HARARE – Legal experts say the process to choose the new Prosecutor General (PG) following President Robert Mugabe’s rescission of his earlier appointment of Ray Goba, can only be halted through a court interdict.
This comes as the Zimbabwe Lawyers of Human Rights (ZLHR) have filed an application challenging the dismissal of Goba. The hearing which had been set for tomorrow will now be heard next Wednesday before Judge Priscilla Chigumba.
The Judicial Service Commission (JSC) has begun the hunt for the new PG by flighting adverts calling for nominations by members of the public for the lawyers they think are suitable for the selection process whose interviews would be publicly-held .
Prominent Harare lawyer and former Finance minister during the government of national unity, Tendai Biti, said the JSC’s fresh process of choosing the new PG could only be stopped by an interdict.
“There has to be an interdict to stop the process. Under the circumstances where such an important decision is to be made, the powers that be must respect the court process. We, however, live in an extraordinary country where extraordinary things happen.
“The JSC is saying there is no interdict to stop us. I would therefore urge the applicants including Goba himself to seek an interdict, because that man was properly appointed and cannot be removed through a correction in a government gazette but through a tribunal,” Biti told the Daily News.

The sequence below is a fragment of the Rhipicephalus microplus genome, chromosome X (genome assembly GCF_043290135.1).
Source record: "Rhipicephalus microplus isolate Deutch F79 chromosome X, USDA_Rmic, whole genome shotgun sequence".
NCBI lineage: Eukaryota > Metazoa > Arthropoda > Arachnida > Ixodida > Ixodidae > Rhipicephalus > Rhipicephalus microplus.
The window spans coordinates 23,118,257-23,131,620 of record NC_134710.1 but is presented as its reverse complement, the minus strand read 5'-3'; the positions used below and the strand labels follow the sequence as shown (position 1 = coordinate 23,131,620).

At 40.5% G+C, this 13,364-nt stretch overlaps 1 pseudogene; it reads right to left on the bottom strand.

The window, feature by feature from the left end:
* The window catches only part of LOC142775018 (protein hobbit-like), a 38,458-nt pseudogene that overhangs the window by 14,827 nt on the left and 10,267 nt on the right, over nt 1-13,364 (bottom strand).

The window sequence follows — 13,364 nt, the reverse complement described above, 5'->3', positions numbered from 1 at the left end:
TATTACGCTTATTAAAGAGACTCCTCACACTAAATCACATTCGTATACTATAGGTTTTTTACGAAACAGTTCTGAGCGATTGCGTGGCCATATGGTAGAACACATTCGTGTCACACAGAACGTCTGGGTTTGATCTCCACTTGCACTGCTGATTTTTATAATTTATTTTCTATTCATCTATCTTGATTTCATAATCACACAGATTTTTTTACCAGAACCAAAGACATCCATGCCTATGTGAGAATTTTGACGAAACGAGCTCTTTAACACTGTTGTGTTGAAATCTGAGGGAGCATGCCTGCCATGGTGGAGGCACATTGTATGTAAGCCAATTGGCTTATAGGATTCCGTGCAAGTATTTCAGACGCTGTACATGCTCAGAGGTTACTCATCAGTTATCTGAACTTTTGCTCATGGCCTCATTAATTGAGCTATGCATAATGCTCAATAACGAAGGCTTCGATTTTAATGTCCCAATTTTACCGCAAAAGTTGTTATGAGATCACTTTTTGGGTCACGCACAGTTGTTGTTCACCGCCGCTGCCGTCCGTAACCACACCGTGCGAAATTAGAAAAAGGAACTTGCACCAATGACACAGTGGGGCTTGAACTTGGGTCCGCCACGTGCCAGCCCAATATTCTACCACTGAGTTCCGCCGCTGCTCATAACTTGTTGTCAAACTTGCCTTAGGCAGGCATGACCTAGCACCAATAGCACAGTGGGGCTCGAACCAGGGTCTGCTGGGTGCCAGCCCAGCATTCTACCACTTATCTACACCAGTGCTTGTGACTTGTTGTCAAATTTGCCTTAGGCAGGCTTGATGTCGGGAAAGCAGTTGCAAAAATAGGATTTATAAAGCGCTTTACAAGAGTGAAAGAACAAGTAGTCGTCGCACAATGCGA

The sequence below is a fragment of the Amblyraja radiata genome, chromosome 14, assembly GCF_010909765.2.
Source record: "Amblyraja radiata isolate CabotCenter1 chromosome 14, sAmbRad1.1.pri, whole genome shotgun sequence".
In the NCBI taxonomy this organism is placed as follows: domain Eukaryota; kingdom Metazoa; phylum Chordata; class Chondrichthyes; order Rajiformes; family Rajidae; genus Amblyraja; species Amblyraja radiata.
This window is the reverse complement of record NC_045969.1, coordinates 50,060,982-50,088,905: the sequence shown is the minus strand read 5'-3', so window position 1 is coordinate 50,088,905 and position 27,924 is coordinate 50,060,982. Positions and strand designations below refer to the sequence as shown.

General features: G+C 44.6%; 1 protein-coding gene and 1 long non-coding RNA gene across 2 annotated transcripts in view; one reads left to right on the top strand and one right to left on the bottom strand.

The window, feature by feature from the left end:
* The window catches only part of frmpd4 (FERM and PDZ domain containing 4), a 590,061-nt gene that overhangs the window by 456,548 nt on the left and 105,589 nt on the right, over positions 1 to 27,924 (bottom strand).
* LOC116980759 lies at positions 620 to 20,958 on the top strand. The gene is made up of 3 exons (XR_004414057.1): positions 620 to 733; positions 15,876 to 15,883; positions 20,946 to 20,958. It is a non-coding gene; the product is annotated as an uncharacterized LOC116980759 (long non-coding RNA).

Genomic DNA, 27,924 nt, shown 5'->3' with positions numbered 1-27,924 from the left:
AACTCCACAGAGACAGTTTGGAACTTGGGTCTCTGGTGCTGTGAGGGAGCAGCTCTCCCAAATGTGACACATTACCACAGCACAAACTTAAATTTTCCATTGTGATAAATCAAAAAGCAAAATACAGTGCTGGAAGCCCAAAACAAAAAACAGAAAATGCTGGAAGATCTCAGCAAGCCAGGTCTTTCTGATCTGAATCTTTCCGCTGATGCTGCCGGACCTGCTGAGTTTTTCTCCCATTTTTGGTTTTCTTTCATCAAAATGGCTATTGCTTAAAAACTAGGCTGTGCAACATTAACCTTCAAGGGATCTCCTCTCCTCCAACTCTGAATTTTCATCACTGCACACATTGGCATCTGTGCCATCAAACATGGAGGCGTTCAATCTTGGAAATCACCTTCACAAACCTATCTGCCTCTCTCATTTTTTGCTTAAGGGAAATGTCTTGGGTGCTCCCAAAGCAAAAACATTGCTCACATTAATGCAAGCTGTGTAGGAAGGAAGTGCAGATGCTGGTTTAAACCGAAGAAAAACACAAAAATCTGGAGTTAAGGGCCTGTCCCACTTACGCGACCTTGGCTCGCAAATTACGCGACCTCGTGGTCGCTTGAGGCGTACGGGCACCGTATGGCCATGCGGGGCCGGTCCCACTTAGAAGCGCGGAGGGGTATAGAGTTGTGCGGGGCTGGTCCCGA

The JSC said it came to its decision to select a new PG after Mugabe had found none of the shortlisted candidates submitted to him suitable for the role.
Goba came joint tops in the original interviews held by the JSC to find a worthy candidate for the office.
The results of the interview process showed that Goba was tied joint top, on 59 percent with Misheck Hogwe, while Wilson Manase was third with 53 percent.
Deputy PG Florence Ziyambi — who was touted as a worthier contender for the top prosecution job in some Zanu PF quarters — actually performed dismally in the interviews, coming a distant fifth in the eyes of the JSC with 37 percent.
Mugabe picked Goba from the list of the top three candidates who were submitted to him by the JSC.
According to the JSC’s list of six candidates, Tecler Mapota scored 38 percent, Ziyambi 37 percent and prominent criminal lawyer Charles Chinyama had 23 percent.
Goba was appointed to the position by Mugabe, after serving a year in the job on an interim basis — following the suspension and subsequent sacking of his predecessor, Johannes Tomana.
However, his appointment — announced via an extraordinary gazette — was contested by factions of the brawling ruling Zanu PF, just as they did during the selection of the new Chief Justice, where they fought viciously to have their preferred candidate take over from the late Godfrey Chidyausiku.
The appointment of Goba drew mixed feelings among observers, with some questioning his suitability for the job after he was convicted in Namibia for drunk driving and attempting to defeat the course of justice.